Daniel provides strategic direction and content for AI’s electronic publication Higher Ed Impact, including market research and interviews with leading subject matter experts on critical issues. Since the publication’s launch in 2009, Daniel has written or edited more than 500 articles on strategic issues ranging from student recruitment and retention to development and capital planning. If you have a question or a comment about this article, feel free to contact Daniel at email@example.com.
Fair use and copyright ownership are complicated enough when we are considering materials for a class with seven or 70 students. But what if you are venturing into the world of the MOOC, where media and written materials may be shared with 7,000 or 70,000 students? How do fair use and copyright considerations change as you move into that setting, and what do your faculty need to be aware of?
For answers, we turned to higher-education librarian and attorney Kevin Smith, director of copyright and scholarly communication at the Duke University libraries.
Smith shared several key considerations with us in this 10-minute podcast:
Copyright and MOOCs: More Resources
In January 2013, we interviewed fair use policy experts Kevin Smith and Steven McDonald, general counsel for the Rhode Island School of Design (RISD). They offered additional insight into what the MOOC means for faculty compliance with fair use and institutional copyright policy. Here's the article: How Will MOOCs Affect Fair Use and Copyright Compliance?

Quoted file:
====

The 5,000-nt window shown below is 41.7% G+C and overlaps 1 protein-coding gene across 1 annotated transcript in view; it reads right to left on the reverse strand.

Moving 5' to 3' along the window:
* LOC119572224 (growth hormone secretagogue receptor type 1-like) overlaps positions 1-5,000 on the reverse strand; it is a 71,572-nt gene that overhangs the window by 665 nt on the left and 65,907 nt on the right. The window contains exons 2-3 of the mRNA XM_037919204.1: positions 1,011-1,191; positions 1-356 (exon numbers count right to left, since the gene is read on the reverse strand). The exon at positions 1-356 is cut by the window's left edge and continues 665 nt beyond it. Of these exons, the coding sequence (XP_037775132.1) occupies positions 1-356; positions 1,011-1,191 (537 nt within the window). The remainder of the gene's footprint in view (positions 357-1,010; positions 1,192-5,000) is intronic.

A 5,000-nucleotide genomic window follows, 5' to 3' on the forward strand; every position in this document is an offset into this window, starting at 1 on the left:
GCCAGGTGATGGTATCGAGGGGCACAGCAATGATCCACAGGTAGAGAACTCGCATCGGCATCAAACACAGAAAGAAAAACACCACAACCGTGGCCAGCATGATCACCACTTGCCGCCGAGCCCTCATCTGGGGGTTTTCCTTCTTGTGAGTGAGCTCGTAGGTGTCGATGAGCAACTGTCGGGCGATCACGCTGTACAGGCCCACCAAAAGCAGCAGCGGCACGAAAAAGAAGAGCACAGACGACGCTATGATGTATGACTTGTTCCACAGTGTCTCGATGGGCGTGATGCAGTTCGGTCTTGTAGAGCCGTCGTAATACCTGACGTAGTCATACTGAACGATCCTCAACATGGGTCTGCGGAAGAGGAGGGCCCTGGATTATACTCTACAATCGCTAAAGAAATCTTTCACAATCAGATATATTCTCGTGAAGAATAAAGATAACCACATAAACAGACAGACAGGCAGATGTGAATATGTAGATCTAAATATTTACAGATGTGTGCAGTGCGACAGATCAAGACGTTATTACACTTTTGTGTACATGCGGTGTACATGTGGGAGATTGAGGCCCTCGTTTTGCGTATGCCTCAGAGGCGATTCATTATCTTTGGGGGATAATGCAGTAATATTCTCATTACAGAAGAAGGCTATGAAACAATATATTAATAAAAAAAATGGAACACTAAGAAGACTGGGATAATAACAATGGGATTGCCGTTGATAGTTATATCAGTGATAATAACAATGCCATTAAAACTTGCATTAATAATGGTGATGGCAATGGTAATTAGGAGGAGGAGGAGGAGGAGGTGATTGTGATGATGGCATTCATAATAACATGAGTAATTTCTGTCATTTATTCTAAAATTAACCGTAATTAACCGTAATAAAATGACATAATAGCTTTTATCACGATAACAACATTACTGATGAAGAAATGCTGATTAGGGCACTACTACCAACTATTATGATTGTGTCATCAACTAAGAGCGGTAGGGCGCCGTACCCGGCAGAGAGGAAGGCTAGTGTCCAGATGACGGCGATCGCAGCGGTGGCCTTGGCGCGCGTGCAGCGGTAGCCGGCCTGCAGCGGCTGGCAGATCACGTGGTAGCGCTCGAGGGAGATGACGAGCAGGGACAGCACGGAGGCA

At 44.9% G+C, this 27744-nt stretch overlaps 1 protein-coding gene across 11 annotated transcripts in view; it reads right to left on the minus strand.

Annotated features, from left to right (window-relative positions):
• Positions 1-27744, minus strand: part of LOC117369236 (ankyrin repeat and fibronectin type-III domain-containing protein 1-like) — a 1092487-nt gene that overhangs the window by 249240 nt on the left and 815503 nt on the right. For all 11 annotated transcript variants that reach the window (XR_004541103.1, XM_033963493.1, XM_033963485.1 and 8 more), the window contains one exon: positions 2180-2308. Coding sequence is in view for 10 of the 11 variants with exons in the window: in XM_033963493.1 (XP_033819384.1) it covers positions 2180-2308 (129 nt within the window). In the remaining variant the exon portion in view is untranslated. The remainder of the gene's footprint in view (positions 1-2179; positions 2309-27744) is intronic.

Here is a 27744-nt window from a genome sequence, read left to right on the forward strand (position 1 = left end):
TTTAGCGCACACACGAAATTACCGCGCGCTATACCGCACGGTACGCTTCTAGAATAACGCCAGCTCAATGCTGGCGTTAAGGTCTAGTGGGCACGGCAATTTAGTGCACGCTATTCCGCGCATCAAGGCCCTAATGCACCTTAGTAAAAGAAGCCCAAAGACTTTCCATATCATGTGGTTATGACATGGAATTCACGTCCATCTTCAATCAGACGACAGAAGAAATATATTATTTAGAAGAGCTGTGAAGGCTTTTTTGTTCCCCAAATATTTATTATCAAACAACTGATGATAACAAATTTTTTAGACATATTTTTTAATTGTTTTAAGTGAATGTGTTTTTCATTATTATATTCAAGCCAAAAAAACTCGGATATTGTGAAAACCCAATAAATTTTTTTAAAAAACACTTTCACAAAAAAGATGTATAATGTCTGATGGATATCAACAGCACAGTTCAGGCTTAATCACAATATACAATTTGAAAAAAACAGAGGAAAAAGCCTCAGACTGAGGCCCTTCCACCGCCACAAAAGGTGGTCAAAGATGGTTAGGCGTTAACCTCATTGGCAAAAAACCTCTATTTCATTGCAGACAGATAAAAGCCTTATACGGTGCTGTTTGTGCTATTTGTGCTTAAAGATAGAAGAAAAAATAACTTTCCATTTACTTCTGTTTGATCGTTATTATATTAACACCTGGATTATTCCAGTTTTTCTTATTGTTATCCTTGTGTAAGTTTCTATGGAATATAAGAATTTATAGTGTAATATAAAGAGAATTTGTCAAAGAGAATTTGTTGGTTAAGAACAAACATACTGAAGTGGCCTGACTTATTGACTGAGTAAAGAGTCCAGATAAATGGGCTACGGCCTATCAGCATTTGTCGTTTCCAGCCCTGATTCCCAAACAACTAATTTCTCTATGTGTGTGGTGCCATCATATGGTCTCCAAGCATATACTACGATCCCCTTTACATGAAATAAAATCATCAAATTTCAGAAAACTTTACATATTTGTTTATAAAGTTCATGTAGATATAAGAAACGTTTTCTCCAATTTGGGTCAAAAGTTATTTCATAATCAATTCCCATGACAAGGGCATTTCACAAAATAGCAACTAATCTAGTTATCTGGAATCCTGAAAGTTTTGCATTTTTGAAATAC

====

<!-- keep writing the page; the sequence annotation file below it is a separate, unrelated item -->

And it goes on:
You might be also be interested in a second article -- "Copyright, Fair Use, and Electronic Materials: 3 Tips." This one is older (September 2012), but the three tips offered are still relevant.
Kevin Smith will also be covering this topic in detail in an upcoming online training with Academic Impressions. Join us online as we address major copyright issues that can arise from institutional creation of, or participation in, MOOCs. This webcast will provide a broad understanding of key copyright issues related to MOOCs, including:
- Work made for hire
- Fair use
- Third party provider and permission seeking